New Study Shows Not All Teens That Screen Positive for Depression Need Treatment
In response to the growing number of teen suicides, the U.S. Prevention Task Force recommends that family doctors routinely screen teenagers for depression. This step helps to identify teens experiencing depression that might otherwise go undetected. But a new research study published in Pediatrics suggests that individuals should react with caution to the results of the first screening.
According to the 2008 to 2010 National Surveys on Drug Use and Health, an annual average of 1.4 million girls aged 12 to 17 (12%) experienced a major depressive episode in the past year—a rate nearly three times that of their male peers (4.5%). But not everyone who rates high on the screening test will stay depressed.
Dr. Laura Richardson, MD, of Seattle Children’s Research Institute led the study that followed more than a hundred teens, ages 13 to 17, that had a positive score on the depression screening test PHQ-9. “A lot of kids who have an initial positive screen for depression get better without active treatment,” notes Dr. Richardson. “Up to half of the adolescents in the study who screened positive for depression did not have a positive screen result when we tested them six weeks later.”
The study shows the important role that research plays in challenging the traditional medical mindset that all depressed people need a prescription. Parents should be advised that it is safe to hold back until they know for sure that the depression will not pass with time. “Watchful waiting” is the recommendation in most situations. “That might mean checking in every other week with your family doctor,” said Dr. Richardson. “Between these visits, parents should talk with the teenager about what is going on in their lives, help them problem solve any issues that are causing them distress, and most importantly encourage them to get sleep, good nutrition and stay active.” In her practice, Dr. Richardson encourages the parents to motivate from the sidelines, but the young person has important input about their treatment. The teen sets the goals and works with the doctor on a plan to achieve them.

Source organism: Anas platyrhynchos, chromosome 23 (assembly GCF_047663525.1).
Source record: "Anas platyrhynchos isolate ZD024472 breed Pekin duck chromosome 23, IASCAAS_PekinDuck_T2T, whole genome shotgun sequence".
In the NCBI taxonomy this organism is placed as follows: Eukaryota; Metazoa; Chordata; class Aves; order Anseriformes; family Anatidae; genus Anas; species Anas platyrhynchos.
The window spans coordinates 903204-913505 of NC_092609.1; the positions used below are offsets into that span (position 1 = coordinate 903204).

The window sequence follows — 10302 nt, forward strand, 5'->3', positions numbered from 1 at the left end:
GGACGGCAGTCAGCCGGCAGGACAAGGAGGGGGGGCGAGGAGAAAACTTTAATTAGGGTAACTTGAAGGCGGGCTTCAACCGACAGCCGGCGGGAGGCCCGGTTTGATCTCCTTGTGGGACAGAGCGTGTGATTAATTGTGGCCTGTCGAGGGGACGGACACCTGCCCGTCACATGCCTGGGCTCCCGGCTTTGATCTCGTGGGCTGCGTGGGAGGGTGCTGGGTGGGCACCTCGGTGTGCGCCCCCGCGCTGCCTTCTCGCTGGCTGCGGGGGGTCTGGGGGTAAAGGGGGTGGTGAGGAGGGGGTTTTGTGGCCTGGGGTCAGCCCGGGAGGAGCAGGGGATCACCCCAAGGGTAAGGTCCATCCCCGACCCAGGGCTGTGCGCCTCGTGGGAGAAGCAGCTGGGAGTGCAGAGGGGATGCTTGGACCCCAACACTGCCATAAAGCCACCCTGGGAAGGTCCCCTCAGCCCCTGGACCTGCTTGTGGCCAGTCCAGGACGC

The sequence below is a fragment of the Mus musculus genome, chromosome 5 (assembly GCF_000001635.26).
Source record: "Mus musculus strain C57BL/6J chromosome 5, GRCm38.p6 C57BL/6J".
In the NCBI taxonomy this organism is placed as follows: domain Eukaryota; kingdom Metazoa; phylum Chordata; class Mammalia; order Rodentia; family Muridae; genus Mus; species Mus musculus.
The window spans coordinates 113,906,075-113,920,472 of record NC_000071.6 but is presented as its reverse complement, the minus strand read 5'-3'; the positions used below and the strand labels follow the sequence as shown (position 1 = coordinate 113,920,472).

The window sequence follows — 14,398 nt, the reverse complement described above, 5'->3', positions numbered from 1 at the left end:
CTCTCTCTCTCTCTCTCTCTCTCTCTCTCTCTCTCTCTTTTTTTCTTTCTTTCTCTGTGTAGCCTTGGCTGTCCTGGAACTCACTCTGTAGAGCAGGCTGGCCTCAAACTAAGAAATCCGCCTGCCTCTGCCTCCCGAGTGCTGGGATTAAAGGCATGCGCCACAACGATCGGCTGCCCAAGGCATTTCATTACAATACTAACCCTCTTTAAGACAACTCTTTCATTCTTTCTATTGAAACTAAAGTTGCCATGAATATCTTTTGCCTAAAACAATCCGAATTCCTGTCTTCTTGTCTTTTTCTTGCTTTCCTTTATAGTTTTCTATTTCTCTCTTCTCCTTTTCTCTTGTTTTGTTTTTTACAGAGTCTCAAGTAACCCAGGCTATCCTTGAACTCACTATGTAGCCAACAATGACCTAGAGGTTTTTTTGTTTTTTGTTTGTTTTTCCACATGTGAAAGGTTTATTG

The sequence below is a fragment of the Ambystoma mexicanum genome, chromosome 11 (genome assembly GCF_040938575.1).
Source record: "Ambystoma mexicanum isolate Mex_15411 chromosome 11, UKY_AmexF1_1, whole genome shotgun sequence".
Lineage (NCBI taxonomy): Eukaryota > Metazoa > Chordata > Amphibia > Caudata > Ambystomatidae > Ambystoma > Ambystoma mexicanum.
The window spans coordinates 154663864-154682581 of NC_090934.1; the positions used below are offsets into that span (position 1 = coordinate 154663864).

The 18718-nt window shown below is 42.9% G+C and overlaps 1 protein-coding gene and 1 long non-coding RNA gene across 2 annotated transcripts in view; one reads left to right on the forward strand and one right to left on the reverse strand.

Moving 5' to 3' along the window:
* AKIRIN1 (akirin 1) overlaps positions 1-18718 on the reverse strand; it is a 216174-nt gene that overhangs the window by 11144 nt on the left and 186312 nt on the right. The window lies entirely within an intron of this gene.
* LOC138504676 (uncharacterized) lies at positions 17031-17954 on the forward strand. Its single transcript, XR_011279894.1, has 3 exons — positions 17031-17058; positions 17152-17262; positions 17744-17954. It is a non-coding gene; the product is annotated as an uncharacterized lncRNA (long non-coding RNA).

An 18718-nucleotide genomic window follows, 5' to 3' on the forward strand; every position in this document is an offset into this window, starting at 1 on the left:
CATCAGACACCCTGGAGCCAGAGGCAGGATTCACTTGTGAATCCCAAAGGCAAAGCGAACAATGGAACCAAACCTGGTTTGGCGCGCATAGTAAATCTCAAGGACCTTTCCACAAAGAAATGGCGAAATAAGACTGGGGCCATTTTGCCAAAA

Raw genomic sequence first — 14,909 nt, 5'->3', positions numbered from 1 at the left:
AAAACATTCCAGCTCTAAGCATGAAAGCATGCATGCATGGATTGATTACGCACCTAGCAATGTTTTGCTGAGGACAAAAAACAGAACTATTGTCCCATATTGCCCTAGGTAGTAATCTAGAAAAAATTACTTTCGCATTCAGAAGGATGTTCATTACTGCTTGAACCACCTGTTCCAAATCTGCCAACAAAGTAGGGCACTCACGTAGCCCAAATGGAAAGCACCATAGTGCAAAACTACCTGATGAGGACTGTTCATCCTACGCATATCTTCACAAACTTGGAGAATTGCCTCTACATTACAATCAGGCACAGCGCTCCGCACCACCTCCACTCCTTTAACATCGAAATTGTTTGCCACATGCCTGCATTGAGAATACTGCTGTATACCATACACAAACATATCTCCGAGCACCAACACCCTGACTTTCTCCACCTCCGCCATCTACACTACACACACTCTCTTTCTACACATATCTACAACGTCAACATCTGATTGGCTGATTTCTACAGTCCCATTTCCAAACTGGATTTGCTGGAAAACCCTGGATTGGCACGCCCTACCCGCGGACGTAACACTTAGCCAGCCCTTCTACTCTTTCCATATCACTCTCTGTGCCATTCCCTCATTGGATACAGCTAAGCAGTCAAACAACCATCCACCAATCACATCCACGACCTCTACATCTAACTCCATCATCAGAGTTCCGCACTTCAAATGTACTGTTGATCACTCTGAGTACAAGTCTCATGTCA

What started as a research study has developed into a new way of treatment that requires the doctor to use listening skills instead of pharmaceutical drugs. “Primary care doctors and other clinicians need to ask the patient ‘What do you think would be helpful for you? And what are you interested in changing?’” Dr. Richardson says. “Then help the young person come up with a plan.” It might take more time at office visits but this method of treatment has been proven to help kids without involving medication.
WeSearchTogether connects you to studies you can do from anywhere—no travel required! Check out the latest remote-participation studies:
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